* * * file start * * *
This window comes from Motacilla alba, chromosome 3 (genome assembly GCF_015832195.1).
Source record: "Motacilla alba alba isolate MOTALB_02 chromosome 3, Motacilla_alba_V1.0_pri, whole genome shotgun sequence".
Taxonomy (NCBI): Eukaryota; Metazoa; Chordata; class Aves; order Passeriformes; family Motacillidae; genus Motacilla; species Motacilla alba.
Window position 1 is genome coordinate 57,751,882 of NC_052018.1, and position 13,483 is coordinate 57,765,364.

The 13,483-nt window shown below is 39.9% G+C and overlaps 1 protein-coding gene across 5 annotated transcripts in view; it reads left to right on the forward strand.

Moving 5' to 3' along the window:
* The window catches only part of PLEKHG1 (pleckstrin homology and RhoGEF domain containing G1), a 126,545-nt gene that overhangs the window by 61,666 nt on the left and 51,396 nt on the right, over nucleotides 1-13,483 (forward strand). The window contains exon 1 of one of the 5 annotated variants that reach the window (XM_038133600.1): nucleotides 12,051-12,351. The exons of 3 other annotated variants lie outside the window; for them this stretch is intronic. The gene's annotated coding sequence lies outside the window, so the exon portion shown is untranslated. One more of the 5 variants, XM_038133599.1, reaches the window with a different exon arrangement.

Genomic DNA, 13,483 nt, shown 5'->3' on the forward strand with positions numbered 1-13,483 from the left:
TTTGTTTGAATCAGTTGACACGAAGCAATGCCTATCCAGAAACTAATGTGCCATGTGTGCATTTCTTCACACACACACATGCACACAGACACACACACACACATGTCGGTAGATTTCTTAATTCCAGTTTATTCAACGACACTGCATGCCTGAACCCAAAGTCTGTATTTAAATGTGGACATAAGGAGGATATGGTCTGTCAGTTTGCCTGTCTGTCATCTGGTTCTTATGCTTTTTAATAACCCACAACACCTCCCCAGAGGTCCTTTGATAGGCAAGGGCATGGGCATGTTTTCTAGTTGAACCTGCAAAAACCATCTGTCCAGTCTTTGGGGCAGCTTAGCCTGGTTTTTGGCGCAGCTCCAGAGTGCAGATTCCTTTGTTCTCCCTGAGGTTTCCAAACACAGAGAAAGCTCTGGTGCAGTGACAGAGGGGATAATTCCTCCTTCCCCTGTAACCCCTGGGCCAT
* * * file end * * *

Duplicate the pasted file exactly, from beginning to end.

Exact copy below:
This window comes from Motacilla alba, chromosome 3 (genome assembly GCF_015832195.1).
Source record: "Motacilla alba alba isolate MOTALB_02 chromosome 3, Motacilla_alba_V1.0_pri, whole genome shotgun sequence".
Taxonomy (NCBI): Eukaryota; Metazoa; Chordata; class Aves; order Passeriformes; family Motacillidae; genus Motacilla; species Motacilla alba.
Window position 1 is genome coordinate 57,751,882 of NC_052018.1, and position 13,483 is coordinate 57,765,364.

The 13,483-nt window shown below is 39.9% G+C and overlaps 1 protein-coding gene across 5 annotated transcripts in view; it reads left to right on the forward strand.

Moving 5' to 3' along the window:
* The window catches only part of PLEKHG1 (pleckstrin homology and RhoGEF domain containing G1), a 126,545-nt gene that overhangs the window by 61,666 nt on the left and 51,396 nt on the right, over nucleotides 1-13,483 (forward strand). The window contains exon 1 of one of the 5 annotated variants that reach the window (XM_038133600.1): nucleotides 12,051-12,351. The exons of 3 other annotated variants lie outside the window; for them this stretch is intronic. The gene's annotated coding sequence lies outside the window, so the exon portion shown is untranslated. One more of the 5 variants, XM_038133599.1, reaches the window with a different exon arrangement.

Genomic DNA, 13,483 nt, shown 5'->3' on the forward strand with positions numbered 1-13,483 from the left:
TTTGTTTGAATCAGTTGACACGAAGCAATGCCTATCCAGAAACTAATGTGCCATGTGTGCATTTCTTCACACACACACATGCACACAGACACACACACACACATGTCGGTAGATTTCTTAATTCCAGTTTATTCAACGACACTGCATGCCTGAACCCAAAGTCTGTATTTAAATGTGGACATAAGGAGGATATGGTCTGTCAGTTTGCCTGTCTGTCATCTGGTTCTTATGCTTTTTAATAACCCACAACACCTCCCCAGAGGTCCTTTGATAGGCAAGGGCATGGGCATGTTTTCTAGTTGAACCTGCAAAAACCATCTGTCCAGTCTTTGGGGCAGCTTAGCCTGGTTTTTGGCGCAGCTCCAGAGTGCAGATTCCTTTGTTCTCCCTGAGGTTTCCAAACACAGAGAAAGCTCTGGTGCAGTGACAGAGGGGATAATTCCTCCTTCCCCTGTAACCCCTGGGCCAT